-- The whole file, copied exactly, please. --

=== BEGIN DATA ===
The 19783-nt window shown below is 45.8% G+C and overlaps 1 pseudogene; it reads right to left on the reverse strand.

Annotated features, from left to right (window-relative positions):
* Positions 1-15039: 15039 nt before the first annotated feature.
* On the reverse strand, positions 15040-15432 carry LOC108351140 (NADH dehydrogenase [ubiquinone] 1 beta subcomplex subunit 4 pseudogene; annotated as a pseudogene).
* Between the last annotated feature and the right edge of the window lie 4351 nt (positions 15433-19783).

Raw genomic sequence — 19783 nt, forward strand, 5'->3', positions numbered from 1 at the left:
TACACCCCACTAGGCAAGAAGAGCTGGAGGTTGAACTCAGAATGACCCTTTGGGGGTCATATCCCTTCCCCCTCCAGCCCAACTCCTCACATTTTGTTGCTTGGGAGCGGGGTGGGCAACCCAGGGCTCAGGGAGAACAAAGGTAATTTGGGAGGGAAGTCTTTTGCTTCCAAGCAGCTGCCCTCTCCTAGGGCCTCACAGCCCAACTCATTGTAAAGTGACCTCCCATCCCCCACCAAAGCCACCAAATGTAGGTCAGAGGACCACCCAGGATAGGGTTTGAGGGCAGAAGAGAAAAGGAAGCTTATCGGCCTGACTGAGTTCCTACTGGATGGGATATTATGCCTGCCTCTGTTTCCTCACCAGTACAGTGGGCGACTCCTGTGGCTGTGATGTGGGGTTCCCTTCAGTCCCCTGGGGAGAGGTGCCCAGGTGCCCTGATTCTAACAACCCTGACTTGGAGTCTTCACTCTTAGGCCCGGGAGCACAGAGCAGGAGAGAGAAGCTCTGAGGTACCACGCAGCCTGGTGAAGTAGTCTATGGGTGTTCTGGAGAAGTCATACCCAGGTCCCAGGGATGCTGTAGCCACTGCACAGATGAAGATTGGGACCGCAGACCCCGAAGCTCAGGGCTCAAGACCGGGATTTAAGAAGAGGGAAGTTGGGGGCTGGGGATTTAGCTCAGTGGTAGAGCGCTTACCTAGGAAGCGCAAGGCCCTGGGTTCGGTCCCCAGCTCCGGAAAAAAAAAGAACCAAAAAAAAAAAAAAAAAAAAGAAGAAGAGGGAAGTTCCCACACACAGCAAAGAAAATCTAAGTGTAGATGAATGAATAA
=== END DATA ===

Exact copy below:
The 19783-nt window shown below is 45.8% G+C and overlaps 1 pseudogene; it reads right to left on the reverse strand.

Annotated features, from left to right (window-relative positions):
* Positions 1-15039: 15039 nt before the first annotated feature.
* On the reverse strand, positions 15040-15432 carry LOC108351140 (NADH dehydrogenase [ubiquinone] 1 beta subcomplex subunit 4 pseudogene; annotated as a pseudogene).
* Between the last annotated feature and the right edge of the window lie 4351 nt (positions 15433-19783).

Raw genomic sequence — 19783 nt, forward strand, 5'->3', positions numbered from 1 at the left:
TACACCCCACTAGGCAAGAAGAGCTGGAGGTTGAACTCAGAATGACCCTTTGGGGGTCATATCCCTTCCCCCTCCAGCCCAACTCCTCACATTTTGTTGCTTGGGAGCGGGGTGGGCAACCCAGGGCTCAGGGAGAACAAAGGTAATTTGGGAGGGAAGTCTTTTGCTTCCAAGCAGCTGCCCTCTCCTAGGGCCTCACAGCCCAACTCATTGTAAAGTGACCTCCCATCCCCCACCAAAGCCACCAAATGTAGGTCAGAGGACCACCCAGGATAGGGTTTGAGGGCAGAAGAGAAAAGGAAGCTTATCGGCCTGACTGAGTTCCTACTGGATGGGATATTATGCCTGCCTCTGTTTCCTCACCAGTACAGTGGGCGACTCCTGTGGCTGTGATGTGGGGTTCCCTTCAGTCCCCTGGGGAGAGGTGCCCAGGTGCCCTGATTCTAACAACCCTGACTTGGAGTCTTCACTCTTAGGCCCGGGAGCACAGAGCAGGAGAGAGAAGCTCTGAGGTACCACGCAGCCTGGTGAAGTAGTCTATGGGTGTTCTGGAGAAGTCATACCCAGGTCCCAGGGATGCTGTAGCCACTGCACAGATGAAGATTGGGACCGCAGACCCCGAAGCTCAGGGCTCAAGACCGGGATTTAAGAAGAGGGAAGTTGGGGGCTGGGGATTTAGCTCAGTGGTAGAGCGCTTACCTAGGAAGCGCAAGGCCCTGGGTTCGGTCCCCAGCTCCGGAAAAAAAAAGAACCAAAAAAAAAAAAAAAAAAAAGAAGAAGAGGGAAGTTCCCACACACAGCAAAGAAAATCTAAGTGTAGATGAATGAATAA